Lynn’s Paradise Cafe: Rumored (well, by my little sister) to be a place where jockeys load up on carbs before race days, Lynn’s is famous. We waited for a table and then waiter for our food, but the helpings were plentiful and so, so good. Sundays and race days have the place full, so think ahead before going on an empty stomach, or call ahead.  http://www.lynnsparadisecafe.com/

Churchill Downs Racetrack: Easily the most notable site in Kentucky, the famous track that saw Barbaro win the Derby and then break his leg hosts about 800 races a season, including “Derby After Dark” contests. Grab your funny hat, tour the incredibly informative museum and listen for three-year old horse hoofbeats. http://www.derbymuseum.org/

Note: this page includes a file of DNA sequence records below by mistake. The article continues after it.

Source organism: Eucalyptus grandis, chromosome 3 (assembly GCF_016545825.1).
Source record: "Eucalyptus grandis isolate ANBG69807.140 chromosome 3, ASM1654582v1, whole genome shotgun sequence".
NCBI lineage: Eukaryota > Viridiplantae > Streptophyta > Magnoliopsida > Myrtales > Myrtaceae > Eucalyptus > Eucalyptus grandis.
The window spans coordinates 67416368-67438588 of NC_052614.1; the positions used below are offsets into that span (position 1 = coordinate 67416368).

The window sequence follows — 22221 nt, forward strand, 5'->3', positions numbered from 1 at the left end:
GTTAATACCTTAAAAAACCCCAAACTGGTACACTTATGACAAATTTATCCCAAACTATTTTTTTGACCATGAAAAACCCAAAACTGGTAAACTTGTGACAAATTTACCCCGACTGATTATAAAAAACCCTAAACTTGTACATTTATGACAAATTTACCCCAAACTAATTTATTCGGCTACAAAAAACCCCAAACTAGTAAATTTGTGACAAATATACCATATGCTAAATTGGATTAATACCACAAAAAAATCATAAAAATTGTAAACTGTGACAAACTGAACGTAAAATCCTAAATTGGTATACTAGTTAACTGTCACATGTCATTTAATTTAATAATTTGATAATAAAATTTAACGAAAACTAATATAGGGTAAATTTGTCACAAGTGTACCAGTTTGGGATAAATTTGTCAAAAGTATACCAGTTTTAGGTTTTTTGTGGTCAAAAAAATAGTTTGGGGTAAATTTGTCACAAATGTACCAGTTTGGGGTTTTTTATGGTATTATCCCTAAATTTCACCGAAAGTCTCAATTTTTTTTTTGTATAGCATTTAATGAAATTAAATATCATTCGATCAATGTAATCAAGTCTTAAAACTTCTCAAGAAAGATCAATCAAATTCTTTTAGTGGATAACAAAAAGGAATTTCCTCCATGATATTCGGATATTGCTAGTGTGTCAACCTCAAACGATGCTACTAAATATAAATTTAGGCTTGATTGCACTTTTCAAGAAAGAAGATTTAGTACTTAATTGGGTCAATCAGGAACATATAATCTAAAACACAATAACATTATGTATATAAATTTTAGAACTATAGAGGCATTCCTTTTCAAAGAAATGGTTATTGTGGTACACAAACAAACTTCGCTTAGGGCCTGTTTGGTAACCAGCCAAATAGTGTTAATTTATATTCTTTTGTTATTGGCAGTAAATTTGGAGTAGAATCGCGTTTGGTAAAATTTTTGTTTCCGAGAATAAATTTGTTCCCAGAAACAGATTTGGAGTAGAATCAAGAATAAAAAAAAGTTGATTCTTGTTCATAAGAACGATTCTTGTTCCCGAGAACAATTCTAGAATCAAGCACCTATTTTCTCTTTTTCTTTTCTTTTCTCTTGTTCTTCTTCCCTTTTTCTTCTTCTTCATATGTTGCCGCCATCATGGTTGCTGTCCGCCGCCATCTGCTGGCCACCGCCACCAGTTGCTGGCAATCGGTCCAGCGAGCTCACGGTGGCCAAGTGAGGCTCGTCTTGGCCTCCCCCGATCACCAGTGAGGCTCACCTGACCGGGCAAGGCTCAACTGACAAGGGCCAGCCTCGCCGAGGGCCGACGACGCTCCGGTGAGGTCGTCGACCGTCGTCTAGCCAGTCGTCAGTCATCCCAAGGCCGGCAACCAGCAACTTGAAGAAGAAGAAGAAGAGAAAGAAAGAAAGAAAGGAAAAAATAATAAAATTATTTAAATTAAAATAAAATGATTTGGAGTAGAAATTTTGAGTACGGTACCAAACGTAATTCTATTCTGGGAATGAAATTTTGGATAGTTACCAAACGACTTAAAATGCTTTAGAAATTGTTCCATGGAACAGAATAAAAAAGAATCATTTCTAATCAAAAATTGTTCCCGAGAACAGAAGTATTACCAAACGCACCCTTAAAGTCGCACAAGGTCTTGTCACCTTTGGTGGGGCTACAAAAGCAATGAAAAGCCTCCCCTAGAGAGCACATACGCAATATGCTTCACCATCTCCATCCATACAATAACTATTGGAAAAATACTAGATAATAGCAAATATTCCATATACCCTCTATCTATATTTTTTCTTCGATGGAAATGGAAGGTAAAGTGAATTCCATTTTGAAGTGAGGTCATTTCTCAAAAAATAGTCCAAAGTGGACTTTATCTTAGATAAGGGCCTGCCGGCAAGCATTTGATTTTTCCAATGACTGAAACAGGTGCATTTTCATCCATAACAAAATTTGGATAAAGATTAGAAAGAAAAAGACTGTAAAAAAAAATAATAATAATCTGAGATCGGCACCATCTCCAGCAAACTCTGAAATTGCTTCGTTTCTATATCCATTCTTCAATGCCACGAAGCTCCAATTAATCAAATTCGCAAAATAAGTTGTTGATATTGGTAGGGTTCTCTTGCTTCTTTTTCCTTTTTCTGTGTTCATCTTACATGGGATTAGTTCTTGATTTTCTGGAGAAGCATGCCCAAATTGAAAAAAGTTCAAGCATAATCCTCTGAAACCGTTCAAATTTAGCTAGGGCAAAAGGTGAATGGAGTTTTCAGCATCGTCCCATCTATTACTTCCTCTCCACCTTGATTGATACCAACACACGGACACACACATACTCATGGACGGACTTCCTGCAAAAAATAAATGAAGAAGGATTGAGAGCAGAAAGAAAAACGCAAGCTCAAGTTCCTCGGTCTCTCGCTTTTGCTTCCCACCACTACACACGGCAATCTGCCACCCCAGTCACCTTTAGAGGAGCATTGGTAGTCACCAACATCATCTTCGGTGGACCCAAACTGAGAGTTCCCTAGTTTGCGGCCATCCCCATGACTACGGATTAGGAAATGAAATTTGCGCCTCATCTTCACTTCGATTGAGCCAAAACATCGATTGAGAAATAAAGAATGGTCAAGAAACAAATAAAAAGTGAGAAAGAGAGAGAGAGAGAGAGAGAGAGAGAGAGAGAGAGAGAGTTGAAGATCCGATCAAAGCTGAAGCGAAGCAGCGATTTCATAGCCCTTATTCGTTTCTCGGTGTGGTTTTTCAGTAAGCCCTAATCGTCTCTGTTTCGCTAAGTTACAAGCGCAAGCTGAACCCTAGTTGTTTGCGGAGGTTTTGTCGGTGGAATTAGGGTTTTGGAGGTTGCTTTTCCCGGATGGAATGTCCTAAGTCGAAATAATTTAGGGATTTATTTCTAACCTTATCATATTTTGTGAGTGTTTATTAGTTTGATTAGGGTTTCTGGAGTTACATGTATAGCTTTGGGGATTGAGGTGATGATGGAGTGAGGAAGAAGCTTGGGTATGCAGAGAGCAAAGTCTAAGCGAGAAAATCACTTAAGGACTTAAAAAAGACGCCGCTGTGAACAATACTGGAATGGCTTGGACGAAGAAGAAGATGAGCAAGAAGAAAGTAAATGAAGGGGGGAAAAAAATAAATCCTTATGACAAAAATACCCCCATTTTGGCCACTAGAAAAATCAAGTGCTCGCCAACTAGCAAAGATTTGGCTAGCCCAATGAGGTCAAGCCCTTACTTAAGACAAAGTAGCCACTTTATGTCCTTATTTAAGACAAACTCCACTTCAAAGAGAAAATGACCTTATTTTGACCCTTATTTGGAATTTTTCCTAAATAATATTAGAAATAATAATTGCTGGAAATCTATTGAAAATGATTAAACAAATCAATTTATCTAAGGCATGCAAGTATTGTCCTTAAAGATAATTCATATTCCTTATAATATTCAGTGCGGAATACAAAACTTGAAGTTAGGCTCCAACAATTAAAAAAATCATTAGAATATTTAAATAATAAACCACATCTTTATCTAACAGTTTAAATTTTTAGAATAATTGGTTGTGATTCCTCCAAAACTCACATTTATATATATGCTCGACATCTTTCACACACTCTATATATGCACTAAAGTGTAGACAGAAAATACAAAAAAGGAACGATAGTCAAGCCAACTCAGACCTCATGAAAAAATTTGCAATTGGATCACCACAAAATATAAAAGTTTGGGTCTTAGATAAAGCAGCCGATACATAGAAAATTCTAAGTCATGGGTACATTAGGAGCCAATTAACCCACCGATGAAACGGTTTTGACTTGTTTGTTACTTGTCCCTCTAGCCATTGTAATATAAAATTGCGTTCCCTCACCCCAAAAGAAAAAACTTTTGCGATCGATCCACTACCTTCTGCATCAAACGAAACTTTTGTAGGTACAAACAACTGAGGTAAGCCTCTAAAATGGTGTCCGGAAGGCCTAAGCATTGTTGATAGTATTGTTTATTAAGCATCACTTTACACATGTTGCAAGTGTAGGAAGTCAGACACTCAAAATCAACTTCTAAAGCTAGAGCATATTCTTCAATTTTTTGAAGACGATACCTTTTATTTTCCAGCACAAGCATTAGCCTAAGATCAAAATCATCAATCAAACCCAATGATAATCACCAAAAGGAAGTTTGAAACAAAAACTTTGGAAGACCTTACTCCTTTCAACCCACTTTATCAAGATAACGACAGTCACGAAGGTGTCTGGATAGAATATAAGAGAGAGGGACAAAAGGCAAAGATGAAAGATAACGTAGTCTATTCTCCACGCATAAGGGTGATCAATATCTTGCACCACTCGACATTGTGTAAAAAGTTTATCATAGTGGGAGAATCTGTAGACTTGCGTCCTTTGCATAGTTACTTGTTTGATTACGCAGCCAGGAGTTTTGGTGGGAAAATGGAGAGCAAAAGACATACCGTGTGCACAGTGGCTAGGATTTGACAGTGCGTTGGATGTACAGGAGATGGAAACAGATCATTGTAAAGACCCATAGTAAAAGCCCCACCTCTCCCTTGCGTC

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About Cat Gaa

As a beef-loving Chicago girl living among pigs, bullfighters, and a whole lotta canis, Cat Gaa writes about expat life in Seville, Spain. When not cavorting with adorable Spanish grandpas or struggling with Spanish prepositions, she wrangles babies at an English Language Academy and freelances with other publications, like Rough Guides and The Spain Scoop.

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  1. [...] my sister announced she’d be moving to Kentucky, I passed along the news to my Spanish boyfriend. He guffawed (his only way of laughing, really) [...]